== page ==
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FILM BC3702 Women Filmmakers. 4 points.

Traditional film history has consigned a multitude of cinema practices to an inferior position. By accepting Hollywood’s narrative model as central, film scholars have often relegated non-male, non-white, non-Western films to a secondary role. Often described as “marginal” or “peripheral” cinemas, the outcomes of these film practices have been systematically excluded from the canon. Yet… are these motion pictures really “secondary”? In relation to what? And according to whom? This course looks at major films by women filmmakers of the 20th Century within a tradition of political cinema that 1) directly confronts the hegemonic masculinity of the Hollywood film industry, and 2) relocates the so-called “alternative women’s cinema” at the core of film history. Unlike conventional feminist film courses, which tend to be contemporary and anglocentric, this class adopts a historical and worldwide perspective; rather than focusing on female directors working in America today, we trace the origins of women’s cinema in different cities of the world (Berlin, Paris, New York) during the silent period, and, from there, we move forward to study major works by international radical directors such as Lorenza Mazzetti, Agnès Varda, Forough Farrokhzad, Věra Chytilová, Chantal Akerman, Liliana Cavani, Barbara Kopple, Larisa Shepitko, and Mira Nair. We analyse how these filmmakers have explored womanhood not only as a source of oppresion (critique of patriarchal phallocentrism, challenge to heteronormativity, etc) but, most importantly, as a source of empowerment (defense of matriarchy, equal rights, lesbian love, inter- and transexuality...). Required readings include seminal texts of feminist film theory by Claire Johnston, Laura Mulvey, Ann Kaplan, bell hooks, and Judith Butler. Among the films screened in the classroom are: silent movies –"Suspense" (Lois Weber, 1913), "The Smiling Madame Beudet" (Germaine Dulac, 1922)—, early independent and experimental cinema –"Girls in Uniform" (Leontine Sagan, 1931), "Ritual in Transfigured Time" (Maya Deren, 1946)—, “new wave” films of the 1950s and 1960s –"Together" (Mazzetti, 1956), "Cléo from 5 to 7" (Varda, 1962), "Daisies" (Chytilová, 1966)–, auteur cinema of the 1970s – "Jeanne Dielman" (Akerman, 1975), "The Ascent" (Shepitko, 1977)–, and documentary films –"Harlan County, USA" (Kopple, 1976), "Paris Is Burning" (Jennie Livingston, 1990).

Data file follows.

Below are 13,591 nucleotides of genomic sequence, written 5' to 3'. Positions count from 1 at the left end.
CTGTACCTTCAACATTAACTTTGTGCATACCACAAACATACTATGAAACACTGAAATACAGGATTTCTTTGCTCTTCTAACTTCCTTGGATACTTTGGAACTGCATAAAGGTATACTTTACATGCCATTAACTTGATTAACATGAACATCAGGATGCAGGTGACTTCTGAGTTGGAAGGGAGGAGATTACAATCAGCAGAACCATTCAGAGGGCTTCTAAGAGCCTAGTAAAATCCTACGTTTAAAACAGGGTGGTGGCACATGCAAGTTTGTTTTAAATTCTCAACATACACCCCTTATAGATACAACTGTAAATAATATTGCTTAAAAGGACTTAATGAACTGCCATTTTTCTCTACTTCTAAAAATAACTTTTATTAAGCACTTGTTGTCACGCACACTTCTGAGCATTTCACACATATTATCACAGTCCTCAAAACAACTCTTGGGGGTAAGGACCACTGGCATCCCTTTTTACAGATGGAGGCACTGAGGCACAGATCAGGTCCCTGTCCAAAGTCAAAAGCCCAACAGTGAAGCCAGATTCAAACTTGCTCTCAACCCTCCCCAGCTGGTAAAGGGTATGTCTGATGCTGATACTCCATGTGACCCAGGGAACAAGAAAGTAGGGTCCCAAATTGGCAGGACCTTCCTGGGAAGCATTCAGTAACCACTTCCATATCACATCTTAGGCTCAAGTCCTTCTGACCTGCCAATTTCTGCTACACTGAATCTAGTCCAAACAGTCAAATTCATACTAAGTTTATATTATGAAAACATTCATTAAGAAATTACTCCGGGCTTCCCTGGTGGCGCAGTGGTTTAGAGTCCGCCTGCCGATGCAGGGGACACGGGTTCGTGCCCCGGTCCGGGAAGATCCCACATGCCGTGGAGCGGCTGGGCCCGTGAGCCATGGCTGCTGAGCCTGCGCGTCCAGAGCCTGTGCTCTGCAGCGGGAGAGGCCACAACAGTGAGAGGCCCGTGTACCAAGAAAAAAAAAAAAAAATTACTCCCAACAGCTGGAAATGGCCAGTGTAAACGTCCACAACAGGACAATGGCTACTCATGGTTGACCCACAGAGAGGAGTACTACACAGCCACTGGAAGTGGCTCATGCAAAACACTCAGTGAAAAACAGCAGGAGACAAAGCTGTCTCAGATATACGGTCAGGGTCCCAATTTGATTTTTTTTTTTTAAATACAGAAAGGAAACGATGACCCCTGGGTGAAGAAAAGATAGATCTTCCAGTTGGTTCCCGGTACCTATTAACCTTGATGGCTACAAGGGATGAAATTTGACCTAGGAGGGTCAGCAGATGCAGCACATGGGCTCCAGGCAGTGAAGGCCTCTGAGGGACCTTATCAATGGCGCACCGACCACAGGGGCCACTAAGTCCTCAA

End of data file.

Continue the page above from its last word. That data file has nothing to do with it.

Spring 2021: FILM BC3702
Course Number Section/Call Number Times/Location Instructor Points Enrollment
FILM 3702 001/00602 T Th 10:00am - 11:20am
Online Only
Breixo Viejo Vinas 4 51/60